These are the more innovative games above, there are tons of other standard webgames which follow a basic game mechanic and have no depth, I could probably list them all here - like hold the mouse button to boost while scrolling sideways, perhaps they just don't appeal to me but I've not included this in those above as they are the same types of games we've seen before, but some put a innovative fresh face or theme on them which can work as well e.g
Seen before, but nice theme:
This one makes you care a little bit about the tadpole (in this case it would be nice if the tadpole spawned into something else and the game became different).
Is another example - a take turn, set angle and power shoot game, it has a nice style though and I've never seen one shooting birds. It would be better if it could be played multiplayer across the net, though there's not much depth. Orbit could be here as well, even if it is above, a simple gravity shooting the ball around planets.
Then there are those old classics, fully fledged games, which have been re imaged, everyone knows Space Invaders, Pong and Defenders. Some are straight re imaged clones like below. Others are clones with a twist like some above.
A defender clone obviously but it bought me back to Amiga days.
More on that later.
Update: Then of course there's http://www.newgrounds.com. I actually bought Alien Homid for Xbox with out knowing anything about Newgrounds or the Flash game before it. I thought the Xbox game had an interesting style so obviously the rest of the stuff based on it is interesting to. I played Newgrounds Rumble a few days ago which is probably what prompted this whole post about great graphics in flash games, then I find it comes from the same source :~) I just had a go at Dad 'n Me, and they're worried about the game Bully?? :) still it's good so play it. This is Newgrounds history, I signed up on the site now so we'll see where it goes from there.
First the Basic Graphical Puzzle games:
I believe this teaches organisational skills and thinking about space. It could even be used for interior design skills being able to clear spaces to fit other objects. You have to move objects of different sizes back and forth, so that you can get the playing object out of the arena. It just so happens they're using cars and a car park to demonstrate the idea. I'd be interested to know if there's anyone who can't pass Level 50.
This is really good. Think Rubik's cube but with only 3 sides and virtual. You only have to deal with 3 sides which makes it easier, a full six would have been too hard I feel. This one teaches path finding believe it or not, trying to find a route between two squares with out breaking the routes of the others. It gets progressively harder, Lv17 was a real bit*h. It's interesting because it teaches a few rules, think achems razor, except the simplest route is not always the shortest. I won't say more because it will give away the learning. Try it.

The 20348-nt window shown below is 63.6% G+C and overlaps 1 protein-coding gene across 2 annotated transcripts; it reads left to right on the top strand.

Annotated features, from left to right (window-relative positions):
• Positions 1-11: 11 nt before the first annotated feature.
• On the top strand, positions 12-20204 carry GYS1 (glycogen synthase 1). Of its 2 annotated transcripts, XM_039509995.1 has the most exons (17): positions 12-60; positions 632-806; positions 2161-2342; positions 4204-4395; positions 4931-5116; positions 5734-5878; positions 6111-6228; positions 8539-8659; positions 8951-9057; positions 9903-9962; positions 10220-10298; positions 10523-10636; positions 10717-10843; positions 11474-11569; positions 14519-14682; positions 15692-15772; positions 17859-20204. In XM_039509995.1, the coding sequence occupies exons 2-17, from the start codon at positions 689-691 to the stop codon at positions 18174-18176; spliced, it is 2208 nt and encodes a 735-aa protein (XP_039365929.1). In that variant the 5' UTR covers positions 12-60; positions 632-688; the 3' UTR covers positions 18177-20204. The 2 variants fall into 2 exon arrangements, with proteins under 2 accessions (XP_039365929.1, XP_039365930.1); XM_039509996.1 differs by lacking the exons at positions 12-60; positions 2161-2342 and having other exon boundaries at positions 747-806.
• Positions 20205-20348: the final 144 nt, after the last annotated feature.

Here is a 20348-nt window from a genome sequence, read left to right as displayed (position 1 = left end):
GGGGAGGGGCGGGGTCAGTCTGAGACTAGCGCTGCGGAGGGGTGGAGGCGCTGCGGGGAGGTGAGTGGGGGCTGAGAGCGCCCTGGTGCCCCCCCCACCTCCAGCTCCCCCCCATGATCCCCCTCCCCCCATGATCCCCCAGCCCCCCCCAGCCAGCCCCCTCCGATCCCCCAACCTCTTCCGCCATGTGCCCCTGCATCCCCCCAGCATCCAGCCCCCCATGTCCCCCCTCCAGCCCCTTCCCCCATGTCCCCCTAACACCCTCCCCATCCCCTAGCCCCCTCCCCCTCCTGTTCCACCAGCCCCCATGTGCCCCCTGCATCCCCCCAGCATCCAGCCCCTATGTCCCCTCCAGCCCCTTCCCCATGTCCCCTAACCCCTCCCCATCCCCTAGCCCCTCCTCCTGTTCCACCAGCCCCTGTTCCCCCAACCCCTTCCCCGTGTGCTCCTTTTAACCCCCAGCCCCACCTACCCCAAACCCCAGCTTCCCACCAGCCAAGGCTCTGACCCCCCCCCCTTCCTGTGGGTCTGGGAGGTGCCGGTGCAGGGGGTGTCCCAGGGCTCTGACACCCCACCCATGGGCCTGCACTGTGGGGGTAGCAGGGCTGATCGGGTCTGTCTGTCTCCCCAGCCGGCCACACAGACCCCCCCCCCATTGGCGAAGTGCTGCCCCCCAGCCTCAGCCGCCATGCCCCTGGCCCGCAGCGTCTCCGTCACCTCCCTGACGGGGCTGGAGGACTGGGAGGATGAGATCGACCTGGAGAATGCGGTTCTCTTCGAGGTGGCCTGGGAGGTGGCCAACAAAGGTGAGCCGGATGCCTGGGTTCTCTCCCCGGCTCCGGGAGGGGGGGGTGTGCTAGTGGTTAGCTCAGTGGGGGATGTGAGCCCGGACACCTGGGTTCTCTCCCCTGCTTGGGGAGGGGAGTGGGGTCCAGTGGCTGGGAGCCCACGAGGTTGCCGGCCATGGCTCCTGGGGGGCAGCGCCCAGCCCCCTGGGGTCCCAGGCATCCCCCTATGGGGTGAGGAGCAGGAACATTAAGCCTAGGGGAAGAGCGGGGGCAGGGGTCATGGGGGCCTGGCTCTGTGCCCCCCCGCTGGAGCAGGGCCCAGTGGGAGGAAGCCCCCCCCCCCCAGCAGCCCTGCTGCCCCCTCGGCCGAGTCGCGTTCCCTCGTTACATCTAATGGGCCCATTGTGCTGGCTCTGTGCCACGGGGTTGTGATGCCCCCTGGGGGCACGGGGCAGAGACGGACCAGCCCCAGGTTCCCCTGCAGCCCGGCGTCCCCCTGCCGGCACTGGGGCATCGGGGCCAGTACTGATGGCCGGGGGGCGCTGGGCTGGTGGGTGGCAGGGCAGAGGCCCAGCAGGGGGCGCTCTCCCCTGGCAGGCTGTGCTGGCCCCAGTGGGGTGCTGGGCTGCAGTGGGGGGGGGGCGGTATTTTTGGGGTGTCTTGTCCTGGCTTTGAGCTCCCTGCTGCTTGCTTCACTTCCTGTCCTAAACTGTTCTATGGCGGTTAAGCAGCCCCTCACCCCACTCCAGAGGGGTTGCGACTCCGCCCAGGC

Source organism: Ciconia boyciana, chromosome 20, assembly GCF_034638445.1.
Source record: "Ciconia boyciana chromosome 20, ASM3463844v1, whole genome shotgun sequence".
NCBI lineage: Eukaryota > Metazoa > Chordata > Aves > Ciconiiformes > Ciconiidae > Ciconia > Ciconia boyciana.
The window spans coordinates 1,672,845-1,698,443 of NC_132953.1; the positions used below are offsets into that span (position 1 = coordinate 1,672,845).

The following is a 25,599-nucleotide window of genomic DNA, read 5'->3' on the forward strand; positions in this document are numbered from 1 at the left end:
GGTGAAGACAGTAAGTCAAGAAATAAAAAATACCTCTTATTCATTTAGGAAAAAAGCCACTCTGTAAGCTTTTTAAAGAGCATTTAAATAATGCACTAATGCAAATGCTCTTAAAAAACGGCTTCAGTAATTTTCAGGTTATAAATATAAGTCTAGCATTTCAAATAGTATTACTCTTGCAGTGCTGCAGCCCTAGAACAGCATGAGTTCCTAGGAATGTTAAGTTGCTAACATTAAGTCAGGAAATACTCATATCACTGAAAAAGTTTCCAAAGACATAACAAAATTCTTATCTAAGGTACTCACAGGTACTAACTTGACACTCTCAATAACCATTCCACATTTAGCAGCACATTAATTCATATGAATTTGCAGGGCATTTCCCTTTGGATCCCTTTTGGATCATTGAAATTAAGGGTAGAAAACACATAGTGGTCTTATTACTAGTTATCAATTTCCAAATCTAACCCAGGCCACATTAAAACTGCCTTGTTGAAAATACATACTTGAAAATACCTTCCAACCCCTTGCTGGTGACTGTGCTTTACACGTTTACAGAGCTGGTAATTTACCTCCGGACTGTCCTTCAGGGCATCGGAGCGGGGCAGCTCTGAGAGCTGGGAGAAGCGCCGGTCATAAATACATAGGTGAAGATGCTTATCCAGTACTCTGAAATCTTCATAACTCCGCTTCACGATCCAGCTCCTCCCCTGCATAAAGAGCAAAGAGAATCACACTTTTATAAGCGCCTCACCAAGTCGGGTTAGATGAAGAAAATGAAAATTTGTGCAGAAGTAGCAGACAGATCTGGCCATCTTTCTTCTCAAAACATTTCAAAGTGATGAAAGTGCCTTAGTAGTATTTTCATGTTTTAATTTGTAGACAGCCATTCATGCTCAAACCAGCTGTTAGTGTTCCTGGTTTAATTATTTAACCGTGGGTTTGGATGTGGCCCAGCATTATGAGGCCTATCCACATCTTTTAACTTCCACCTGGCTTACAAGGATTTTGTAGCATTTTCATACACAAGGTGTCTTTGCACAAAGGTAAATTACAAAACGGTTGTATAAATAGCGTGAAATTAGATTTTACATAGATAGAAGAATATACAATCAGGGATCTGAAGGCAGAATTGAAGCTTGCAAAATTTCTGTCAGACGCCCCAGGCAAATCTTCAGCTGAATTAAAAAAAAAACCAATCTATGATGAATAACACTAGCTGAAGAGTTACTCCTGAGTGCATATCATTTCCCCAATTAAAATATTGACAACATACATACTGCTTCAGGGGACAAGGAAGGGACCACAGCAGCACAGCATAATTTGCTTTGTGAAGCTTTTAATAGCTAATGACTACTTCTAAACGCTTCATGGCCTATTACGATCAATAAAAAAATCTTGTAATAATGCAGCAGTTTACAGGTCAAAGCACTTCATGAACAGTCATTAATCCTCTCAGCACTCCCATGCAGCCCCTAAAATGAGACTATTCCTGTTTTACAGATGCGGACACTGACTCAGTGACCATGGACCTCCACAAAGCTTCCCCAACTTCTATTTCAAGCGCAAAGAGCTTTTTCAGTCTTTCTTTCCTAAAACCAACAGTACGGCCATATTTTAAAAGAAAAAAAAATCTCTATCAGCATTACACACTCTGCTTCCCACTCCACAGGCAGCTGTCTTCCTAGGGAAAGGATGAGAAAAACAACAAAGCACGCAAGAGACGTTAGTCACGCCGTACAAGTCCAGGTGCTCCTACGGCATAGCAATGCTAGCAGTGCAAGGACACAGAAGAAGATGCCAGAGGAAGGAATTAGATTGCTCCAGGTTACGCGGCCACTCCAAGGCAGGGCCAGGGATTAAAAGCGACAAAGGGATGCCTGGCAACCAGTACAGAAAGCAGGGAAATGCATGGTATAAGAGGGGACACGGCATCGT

From http://www.flashportal.com/ A pretty good source of Flash movies and Games, which is what I'll be talking about next.
Thursday, 21 June 2007
I didn't agree with the title/idea of four types of gamers, it seems to me there are many different types of gamers after all, but broken down like they are here makes sense. Broken down on the type of person who buys hardware and their spending power; Hardcore, Casual, Expanded Audience and Kids.
I never considered the Wii a fad, but when I think of gamers I think of those like my self from the hardcore to the casual - traditional gamers. However he is right, there is a new "expanded" audience now that the Wii has come along. It was targeted at them from the beginning. Your father, mother, grandma, your 5 year old baby brother and sister (who will grow up playing Wii first). "Gaming" has never considered these factors before, by publishers at least. I would/have put these 5yr olds in the Expanded Audience because they become the 10 yr old "Kids" audience.
-An example of the Kid category- I was in Game recent looking round and this little kid was looking for the spiderman 3 game and asked me, I pointed to the big rack of xbox, PS2 games. I think he was looking at xbox360, I felt sorry for the mum. Spiderman 3 is a novelty tie in game to a movie and apparently one that's not much good (it's not much good on Wii either apparently). For the parents the Wii will be a much better buy for their kid who wants a movie tie-in game which is basically a novelty, as it and the game will be less expensive, hopefully the control system will develop, and these kids will grow up with motion control in mind and a different way of thinking about games.
The question is really is the Wii a fad for these other categories? I don't think it really maters. Why? Because those kids playing Wii now will grow up looking for the same (over the next 5 years), the parents and grandparents of now may bore of Wii (though not for a couple of years) but as the price of Wii 1 drops more even more people will by it. I'd buy a Wii for £75, even if I didn't really want it.
Over those same 5 years the PS3 network and Xbox hardware will grow for the hardcore/old causal. Which is another factor, we are all getting older. Our parents didn't grow up with gaming, but our kids will grow up with parents who did. It's a different world. And it changes faster than you think, I've found through my travels that really stereotypes become invalid ever 5yrs or so.
Those 5-10 year olds will grow up with Wii 1 and eventually move into Casual or Hardcore land being use to motion sensing controls, they'll be looking for a similar next gen machine at that time.
At this time Hardcore has not adopted Wii to the same extent as the other categories (as a percentage, not of numbers as the other categories dwarf Hardcore), and this is also why there will be a second Wii.